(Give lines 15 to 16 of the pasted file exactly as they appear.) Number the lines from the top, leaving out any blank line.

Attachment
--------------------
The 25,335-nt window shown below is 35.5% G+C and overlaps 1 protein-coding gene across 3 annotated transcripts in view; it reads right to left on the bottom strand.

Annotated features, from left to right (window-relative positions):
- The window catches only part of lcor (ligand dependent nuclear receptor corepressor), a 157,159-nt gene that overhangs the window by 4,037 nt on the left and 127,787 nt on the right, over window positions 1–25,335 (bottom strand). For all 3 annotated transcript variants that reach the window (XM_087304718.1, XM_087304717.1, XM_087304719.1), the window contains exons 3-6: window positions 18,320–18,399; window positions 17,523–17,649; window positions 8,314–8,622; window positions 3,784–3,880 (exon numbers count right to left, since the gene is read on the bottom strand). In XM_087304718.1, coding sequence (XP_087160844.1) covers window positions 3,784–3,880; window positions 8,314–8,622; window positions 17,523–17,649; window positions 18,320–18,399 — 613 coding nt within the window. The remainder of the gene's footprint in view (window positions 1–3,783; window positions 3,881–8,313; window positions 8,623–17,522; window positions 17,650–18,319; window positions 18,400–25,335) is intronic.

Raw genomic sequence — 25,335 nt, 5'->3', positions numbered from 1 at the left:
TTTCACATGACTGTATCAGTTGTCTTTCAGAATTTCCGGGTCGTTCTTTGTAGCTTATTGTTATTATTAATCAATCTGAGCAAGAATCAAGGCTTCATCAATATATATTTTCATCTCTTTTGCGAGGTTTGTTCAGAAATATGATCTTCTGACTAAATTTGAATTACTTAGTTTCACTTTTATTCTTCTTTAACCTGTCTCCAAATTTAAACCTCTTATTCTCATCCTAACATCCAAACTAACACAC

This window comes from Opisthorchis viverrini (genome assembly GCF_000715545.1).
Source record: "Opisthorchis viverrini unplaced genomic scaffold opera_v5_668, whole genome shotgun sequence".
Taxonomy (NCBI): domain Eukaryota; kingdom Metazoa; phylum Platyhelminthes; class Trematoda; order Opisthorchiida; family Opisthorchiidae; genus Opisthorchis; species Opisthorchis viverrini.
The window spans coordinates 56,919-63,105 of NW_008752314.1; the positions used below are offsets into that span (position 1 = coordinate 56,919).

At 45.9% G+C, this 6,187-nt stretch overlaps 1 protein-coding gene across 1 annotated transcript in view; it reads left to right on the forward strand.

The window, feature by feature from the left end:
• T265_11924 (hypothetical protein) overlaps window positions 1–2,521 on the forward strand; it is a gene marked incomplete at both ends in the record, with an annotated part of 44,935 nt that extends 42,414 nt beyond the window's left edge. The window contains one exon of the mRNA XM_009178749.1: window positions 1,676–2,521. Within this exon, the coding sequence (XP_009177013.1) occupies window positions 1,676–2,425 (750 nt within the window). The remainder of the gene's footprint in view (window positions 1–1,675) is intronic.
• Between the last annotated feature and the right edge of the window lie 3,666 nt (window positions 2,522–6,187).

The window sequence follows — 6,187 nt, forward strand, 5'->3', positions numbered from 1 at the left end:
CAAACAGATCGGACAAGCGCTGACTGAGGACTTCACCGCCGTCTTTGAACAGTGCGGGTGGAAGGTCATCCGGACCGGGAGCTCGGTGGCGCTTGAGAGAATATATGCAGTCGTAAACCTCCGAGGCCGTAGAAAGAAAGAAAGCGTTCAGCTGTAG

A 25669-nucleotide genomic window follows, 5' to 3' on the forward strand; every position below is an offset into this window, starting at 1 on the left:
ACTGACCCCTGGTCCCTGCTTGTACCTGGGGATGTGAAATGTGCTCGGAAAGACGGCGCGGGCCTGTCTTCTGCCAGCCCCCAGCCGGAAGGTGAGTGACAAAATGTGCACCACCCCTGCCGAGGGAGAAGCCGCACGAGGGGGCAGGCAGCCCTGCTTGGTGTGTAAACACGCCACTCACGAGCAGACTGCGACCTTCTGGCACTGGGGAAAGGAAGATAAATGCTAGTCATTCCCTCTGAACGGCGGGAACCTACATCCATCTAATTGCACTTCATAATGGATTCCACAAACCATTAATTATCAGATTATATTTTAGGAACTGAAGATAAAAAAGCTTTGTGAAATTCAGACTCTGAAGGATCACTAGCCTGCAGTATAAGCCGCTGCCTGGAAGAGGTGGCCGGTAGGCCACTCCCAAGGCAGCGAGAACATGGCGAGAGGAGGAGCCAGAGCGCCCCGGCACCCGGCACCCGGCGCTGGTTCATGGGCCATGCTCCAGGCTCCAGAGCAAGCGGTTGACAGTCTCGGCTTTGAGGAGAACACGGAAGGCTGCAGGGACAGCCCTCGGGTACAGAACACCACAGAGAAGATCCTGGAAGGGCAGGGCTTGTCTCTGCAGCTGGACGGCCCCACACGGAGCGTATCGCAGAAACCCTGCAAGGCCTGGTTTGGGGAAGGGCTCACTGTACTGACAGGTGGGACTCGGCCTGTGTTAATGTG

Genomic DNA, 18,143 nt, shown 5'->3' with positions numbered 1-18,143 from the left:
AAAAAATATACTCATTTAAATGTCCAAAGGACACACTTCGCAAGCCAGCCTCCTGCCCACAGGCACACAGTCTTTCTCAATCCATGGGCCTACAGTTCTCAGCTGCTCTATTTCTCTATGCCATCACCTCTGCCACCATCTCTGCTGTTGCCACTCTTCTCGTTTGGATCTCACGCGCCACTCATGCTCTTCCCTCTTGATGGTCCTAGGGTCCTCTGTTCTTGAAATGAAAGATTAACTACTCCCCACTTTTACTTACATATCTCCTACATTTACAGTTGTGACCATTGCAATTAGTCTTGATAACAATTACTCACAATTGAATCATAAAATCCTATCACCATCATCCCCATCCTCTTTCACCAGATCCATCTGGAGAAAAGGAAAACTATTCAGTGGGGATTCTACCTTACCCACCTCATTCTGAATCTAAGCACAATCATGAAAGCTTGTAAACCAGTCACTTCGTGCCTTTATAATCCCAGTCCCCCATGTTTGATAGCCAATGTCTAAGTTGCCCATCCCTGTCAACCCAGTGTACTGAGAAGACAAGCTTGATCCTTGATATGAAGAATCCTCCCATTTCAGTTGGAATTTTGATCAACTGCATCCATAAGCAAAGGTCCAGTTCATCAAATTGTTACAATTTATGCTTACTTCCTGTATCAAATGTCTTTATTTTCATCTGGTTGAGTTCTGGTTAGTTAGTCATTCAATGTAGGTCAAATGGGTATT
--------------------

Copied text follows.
CAAACAGATCGGACAAGCGCTGACTGAGGACTTCACCGCCGTCTTTGAACAGTGCGGGTGGAAGGTCATCCGGACCGGGAGCTCGGTGGCGCTTGAGAGAATATATGCAGTCGTAAACCTCCGAGGCCGTAGAAAGAAAGAAAGCGTTCAGCTGTAG

A 25669-nucleotide genomic window follows, 5' to 3' on the forward strand; every position below is an offset into this window, starting at 1 on the left: